Nassau Groupers: Morphology and Life History

As part of Green Reef's Nassau Grouper Research and Advocacy Campaign, this week's Reef Brief highlights the morphology and life history of this important commercial species. Watch for next week's Reef Brief article, which will discuss why Nassau Groupers are especially vulnerable to over fishing and therefore may need special management measures.

Nassau Groupers are generally identified by four to five irregular dark stripes on a pale tan or gray body, black dots around their eyes, a large black saddle patch on their tail and a wide "tuning-fork" pattern on their forehead. They grow to lengths of approximately three feet and weigh around 55 pounds. As adults, these top-level predators are usually found near shallow, high relief coral reefs and rocky bottoms to depths of 90 meters. They have the ability to change color to camouflage themselves with their surroundings.

Nassau Groupers exhibit no sexual dimorphism in body shape or color, so it is impossible from a glance to determine if a particular fish is male or female. They possess some degree of protogynous hermaphroditism, which means they change from female to male when they are between 300 and 800 millimeters long. Adult Nassau Groupers generally eat a diet of mainly fish (parrotfish, wrasses, damselfish, squirrelfish, snapper and grunts). Juveniles, on the other hand, eat a diet composed mainly of crustaceans (crab, stomatopod, hermit crab, panulirid lobster, and caridean and panaid shrimp). These juvenile groupers are usually found around coral clumps covered with macroalgae and over sea grass beds.

Nassau Groupers, as are many other type of groupers and coral reef fishes, are solitary during most of the year and then come together to spawn in large aggregations. These aggregation banks are site specific, usually in 20-40 meters of water at specific locations at the outer reef shelf where temperatures are between 25-26 Celcius. In Belize, Nassau Groupers have historically aggregated around the full moons of December and January in groups that can contain upwards of several thousand individuals. During these aggregations, the female groupers produce planktonic eggs that are fertilized externally. The reproductive success of the eggs is thought to be affected by predators and currents.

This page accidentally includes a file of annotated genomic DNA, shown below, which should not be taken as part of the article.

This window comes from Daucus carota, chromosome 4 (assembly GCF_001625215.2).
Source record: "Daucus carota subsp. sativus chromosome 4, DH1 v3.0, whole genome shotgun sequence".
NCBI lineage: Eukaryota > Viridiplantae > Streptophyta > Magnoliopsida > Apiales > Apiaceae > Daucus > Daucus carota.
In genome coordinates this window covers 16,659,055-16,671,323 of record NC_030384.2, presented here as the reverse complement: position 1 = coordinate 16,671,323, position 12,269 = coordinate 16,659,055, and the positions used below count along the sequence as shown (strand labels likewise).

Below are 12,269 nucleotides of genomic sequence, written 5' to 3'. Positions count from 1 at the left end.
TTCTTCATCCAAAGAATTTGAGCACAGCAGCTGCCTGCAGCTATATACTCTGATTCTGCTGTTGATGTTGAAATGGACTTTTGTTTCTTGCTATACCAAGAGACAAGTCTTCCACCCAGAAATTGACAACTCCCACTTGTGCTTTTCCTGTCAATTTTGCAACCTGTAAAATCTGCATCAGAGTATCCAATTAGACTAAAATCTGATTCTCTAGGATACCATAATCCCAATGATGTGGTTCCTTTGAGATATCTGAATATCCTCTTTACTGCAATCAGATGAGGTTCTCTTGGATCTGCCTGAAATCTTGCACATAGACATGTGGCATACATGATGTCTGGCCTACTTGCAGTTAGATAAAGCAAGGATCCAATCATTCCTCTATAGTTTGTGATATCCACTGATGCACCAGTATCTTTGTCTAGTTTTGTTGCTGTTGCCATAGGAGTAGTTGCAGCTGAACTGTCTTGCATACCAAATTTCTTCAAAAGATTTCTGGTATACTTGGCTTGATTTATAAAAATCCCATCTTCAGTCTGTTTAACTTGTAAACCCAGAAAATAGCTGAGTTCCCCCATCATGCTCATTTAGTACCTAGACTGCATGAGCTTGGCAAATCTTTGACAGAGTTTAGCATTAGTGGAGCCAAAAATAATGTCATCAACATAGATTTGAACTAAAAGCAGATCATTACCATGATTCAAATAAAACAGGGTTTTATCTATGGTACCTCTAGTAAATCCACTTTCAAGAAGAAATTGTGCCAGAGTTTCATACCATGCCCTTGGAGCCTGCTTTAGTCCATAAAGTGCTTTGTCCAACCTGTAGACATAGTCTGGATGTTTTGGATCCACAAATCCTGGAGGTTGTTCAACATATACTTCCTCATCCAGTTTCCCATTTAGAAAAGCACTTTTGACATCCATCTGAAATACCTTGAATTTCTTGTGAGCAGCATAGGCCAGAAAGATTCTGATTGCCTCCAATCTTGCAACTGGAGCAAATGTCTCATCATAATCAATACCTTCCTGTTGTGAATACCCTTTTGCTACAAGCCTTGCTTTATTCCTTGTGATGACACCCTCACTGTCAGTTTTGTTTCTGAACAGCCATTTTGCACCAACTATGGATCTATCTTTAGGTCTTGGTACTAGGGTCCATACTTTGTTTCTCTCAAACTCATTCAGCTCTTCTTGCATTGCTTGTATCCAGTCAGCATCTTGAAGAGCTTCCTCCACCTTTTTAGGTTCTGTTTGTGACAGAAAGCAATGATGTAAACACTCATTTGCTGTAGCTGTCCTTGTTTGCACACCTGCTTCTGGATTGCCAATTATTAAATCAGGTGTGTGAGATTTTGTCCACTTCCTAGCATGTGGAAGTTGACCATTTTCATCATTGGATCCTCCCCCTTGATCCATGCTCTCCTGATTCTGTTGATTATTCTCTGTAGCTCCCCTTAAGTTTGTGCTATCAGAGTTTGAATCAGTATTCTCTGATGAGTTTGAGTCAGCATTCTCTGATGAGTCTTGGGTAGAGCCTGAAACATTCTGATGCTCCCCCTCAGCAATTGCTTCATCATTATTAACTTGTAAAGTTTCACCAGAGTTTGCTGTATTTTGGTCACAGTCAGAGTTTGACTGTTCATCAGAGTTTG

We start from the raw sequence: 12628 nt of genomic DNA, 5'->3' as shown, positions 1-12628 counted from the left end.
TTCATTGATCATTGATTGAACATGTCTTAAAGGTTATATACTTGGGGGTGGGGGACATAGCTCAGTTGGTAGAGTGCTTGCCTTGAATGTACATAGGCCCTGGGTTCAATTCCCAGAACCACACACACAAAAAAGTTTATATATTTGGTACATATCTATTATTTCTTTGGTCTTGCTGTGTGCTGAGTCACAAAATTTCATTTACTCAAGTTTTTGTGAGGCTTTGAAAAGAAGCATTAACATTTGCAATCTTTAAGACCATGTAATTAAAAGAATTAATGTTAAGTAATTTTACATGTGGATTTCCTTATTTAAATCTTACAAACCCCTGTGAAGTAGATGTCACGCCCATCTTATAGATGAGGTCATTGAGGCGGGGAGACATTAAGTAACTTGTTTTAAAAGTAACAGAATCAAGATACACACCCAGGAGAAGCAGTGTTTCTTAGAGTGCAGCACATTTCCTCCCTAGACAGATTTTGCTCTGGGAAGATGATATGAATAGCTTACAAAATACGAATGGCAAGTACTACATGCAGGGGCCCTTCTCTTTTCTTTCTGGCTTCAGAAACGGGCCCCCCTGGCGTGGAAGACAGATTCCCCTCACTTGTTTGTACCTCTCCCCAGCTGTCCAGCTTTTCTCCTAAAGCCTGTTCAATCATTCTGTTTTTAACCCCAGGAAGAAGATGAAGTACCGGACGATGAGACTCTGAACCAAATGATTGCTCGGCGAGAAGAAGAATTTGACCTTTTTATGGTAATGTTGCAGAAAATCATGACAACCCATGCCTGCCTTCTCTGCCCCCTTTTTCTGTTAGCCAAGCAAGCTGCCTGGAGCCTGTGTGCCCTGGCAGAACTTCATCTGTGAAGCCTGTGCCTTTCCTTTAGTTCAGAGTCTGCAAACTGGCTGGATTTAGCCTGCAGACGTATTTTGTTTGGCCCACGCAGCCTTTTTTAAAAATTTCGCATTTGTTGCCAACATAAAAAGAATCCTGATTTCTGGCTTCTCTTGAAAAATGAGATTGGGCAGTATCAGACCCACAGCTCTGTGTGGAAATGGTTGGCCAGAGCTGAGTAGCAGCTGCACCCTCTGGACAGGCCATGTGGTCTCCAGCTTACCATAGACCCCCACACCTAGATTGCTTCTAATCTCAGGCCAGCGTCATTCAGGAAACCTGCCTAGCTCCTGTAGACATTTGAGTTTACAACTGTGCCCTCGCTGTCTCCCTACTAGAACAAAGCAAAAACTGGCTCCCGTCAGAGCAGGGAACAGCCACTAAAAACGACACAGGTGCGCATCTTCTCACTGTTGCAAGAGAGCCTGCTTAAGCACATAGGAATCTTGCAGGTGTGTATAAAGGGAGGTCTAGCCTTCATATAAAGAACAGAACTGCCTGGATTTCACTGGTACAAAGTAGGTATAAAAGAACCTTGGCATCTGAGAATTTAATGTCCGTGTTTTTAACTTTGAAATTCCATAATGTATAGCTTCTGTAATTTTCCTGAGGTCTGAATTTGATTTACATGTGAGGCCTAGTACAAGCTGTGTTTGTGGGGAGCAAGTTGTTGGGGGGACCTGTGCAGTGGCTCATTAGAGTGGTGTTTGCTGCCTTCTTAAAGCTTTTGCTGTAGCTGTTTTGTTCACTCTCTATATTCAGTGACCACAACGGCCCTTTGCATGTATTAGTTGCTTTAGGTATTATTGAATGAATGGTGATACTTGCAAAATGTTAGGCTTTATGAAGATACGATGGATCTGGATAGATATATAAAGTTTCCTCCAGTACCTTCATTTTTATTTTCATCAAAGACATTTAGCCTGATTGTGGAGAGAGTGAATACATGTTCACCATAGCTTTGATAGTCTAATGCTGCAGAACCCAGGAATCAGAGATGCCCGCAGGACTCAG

Reef Brief is a weekly column published in the San Pedro Sun
Nassau Groupers: Why do they need protection?
As mentioned in last week's Reef Brief article, Nassau Groupers are an important commercial species in Belize. However, there are several factors which makes the Nassau Grouper especially vulnerable to over fishing. Nassau Groupers come together in large groups, called spawning aggregations, during the full moons of December and January. Fishermen are familiar with these cycles and find that the best time to catch this species is when they are in these large spawning groups. The spawning aggregation sites are generally in the same location year after year which makes it easy for fisherman to return to the sites. The fish also take a long time to reach maturity, which means that if a large number of mature adults are fished from the population one year, it will take a long time before the population can return to normal. The size of the population can also be negatively affected if the fish are caught before they have had the chance to spawn. These characteristics combined with the relatively strong demand for grouper fillet and roe (eggs) suggest that some measures need to be taken to ensure that this fishery does not collapse.